Early Brother punchcard volumes showed symbol charts alongside punchcard repeats. The translations at times were not the best. Here is some of the advice offered for woven lace patterns:
This was one of the first such punchcard volumes published by Brother after the pushbutton earlier models were replaced by ones with card readers It has the added data on how each of the fabrics might look visualized in a chart prior to its expansion as a card in full repeat. This is the top half repeat of a card for pull up weaving combined with lace along with the directions for execiting the knit My experience with trying to knit CARD # 589, led me to notice immediately that all carriage passes, if the arrows are followed, are made from the same side. That avoids the repeated selections when carriages first start operating from the opposite sides. My interpretation of what the card is achieving: Taking carriages on and off the same side of the machine is nothing I would be inclined to do for any length on any machine. In theory, the identical repeat above could be used on an electronic KM in that way, but I did not get very far with that method before giving up.
The expanded the repeat for use on my 930, with programmed all-black pixel rows for any pairs of all knit rows, made for smooth, easy knitting The weaving yarn used in patterns such as these will be held in the hooks of the needles, combined with the knit stitch already there. In this instance that adds up to 5 loops that need to knit off smoothly on the next knit row, so yarn thickness choice meets with limitations.
The first preselection row is made from left to right with the knit carriage, it resumes patterning on the right, beginning the weaving pattern. End needle selection is on, KC I.
When the knit carriage is on the right and all but those single needles are selected on design rows 5 and 23, pick up the floats from the weaving yarn with a single eye tool and lift them onto the non selected needles, then bring the same needle out to E position before moving the carriage to the left to create the first all knit row.
Before transfer rows using the lace carriage, if any end needles have been selected in pattern push them back to B before traveling with it to the opposite side. The electronic repeat, followed by its .png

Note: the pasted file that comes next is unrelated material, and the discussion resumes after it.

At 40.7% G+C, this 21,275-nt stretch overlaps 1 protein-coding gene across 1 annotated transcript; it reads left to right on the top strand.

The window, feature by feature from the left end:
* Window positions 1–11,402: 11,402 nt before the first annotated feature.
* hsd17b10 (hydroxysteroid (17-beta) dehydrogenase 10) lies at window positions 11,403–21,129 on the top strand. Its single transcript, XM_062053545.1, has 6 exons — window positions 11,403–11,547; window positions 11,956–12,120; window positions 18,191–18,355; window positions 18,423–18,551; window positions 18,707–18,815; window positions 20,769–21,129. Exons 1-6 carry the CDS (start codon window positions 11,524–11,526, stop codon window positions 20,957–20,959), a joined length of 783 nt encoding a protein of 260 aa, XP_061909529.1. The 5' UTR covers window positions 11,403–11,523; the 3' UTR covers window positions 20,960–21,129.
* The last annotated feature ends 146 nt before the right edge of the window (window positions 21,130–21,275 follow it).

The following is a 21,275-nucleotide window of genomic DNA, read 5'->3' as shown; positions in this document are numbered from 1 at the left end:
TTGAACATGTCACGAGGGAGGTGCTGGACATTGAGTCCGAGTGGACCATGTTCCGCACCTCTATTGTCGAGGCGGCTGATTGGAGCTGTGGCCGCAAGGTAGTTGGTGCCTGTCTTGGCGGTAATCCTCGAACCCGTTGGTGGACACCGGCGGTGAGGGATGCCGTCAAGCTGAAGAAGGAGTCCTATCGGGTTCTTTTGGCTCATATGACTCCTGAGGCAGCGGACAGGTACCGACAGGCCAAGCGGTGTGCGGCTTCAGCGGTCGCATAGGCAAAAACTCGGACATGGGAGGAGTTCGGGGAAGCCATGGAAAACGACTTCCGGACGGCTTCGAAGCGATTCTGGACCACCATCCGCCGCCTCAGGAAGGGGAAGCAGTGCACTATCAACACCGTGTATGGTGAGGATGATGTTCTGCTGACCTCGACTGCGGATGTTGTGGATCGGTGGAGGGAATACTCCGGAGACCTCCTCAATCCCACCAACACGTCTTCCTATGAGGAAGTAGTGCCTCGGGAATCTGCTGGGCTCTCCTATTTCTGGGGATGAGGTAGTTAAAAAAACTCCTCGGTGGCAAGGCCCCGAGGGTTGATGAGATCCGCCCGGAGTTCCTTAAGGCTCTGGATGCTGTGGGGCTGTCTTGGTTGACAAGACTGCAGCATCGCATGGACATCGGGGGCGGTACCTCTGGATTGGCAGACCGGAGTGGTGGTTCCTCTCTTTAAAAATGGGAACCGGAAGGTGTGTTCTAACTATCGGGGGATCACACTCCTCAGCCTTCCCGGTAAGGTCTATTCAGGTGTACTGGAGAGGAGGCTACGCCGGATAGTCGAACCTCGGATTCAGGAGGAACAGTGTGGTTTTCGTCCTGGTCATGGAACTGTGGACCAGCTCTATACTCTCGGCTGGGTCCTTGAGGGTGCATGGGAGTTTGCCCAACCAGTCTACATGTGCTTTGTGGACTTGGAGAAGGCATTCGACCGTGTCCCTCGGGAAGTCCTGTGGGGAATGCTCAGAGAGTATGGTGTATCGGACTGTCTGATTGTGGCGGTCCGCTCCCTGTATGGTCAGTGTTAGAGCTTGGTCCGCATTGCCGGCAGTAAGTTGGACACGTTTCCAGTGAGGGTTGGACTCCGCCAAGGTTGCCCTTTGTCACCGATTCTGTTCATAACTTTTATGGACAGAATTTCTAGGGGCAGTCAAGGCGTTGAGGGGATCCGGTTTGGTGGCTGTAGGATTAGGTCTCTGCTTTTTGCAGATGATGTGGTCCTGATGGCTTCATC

Later punchcard volumes ie 4 and 5 took into account the repetition issues when carriages select needles for patterns from opposite sides, and that may be the best place for card designs that may be knit following arrows as shown, in the traditional manner. This design has fewer woven rows, a larger lace motif Volume 4 offers only this advice: “the empty needles are selected at the second lace pattern, but this is not a trouble, and you may pass the L carriage to the side which is indicated on the punchcard”. I take that to mean that after a transfer if the same needle is selected again, don’t be concerned, keep moving the carriage in the direction of the arrows. Because the weaving is for only 2 rows, the use of laid in, thicker yarn is well tolerated. The punchcard repeat amended for use on electronic, shown prior to mirroring its .pngA resource offering many more design patterns: for swatches in color see pattern # 321-360.
There is often a discrepancy in previewing contents of downloads between thumbnail page markings and those on the document scan. In this case, diagrams begin on manual page 278-284, thumbnail # 284 – 290.
E-wrapping or other weaving techniques may be used on “weaving” row preselected needles, needles can also be hand-selected in knit areas in any other programmed lace repeat to add details on the chosen row(s) without engaging the card reader. Knit 2 plain rows, select weaving needles, wrap the yarn over or around them in the desired configuration, knit 2 plain rows again, and resume lace patterning. Varieties of wraps for use on every needle with yarn similar in weight to the ground, or every other needle with thicker yarn. Once the desired effect is achieved, a repeat could in turn be configured and punched or programmed to make the process easier to track.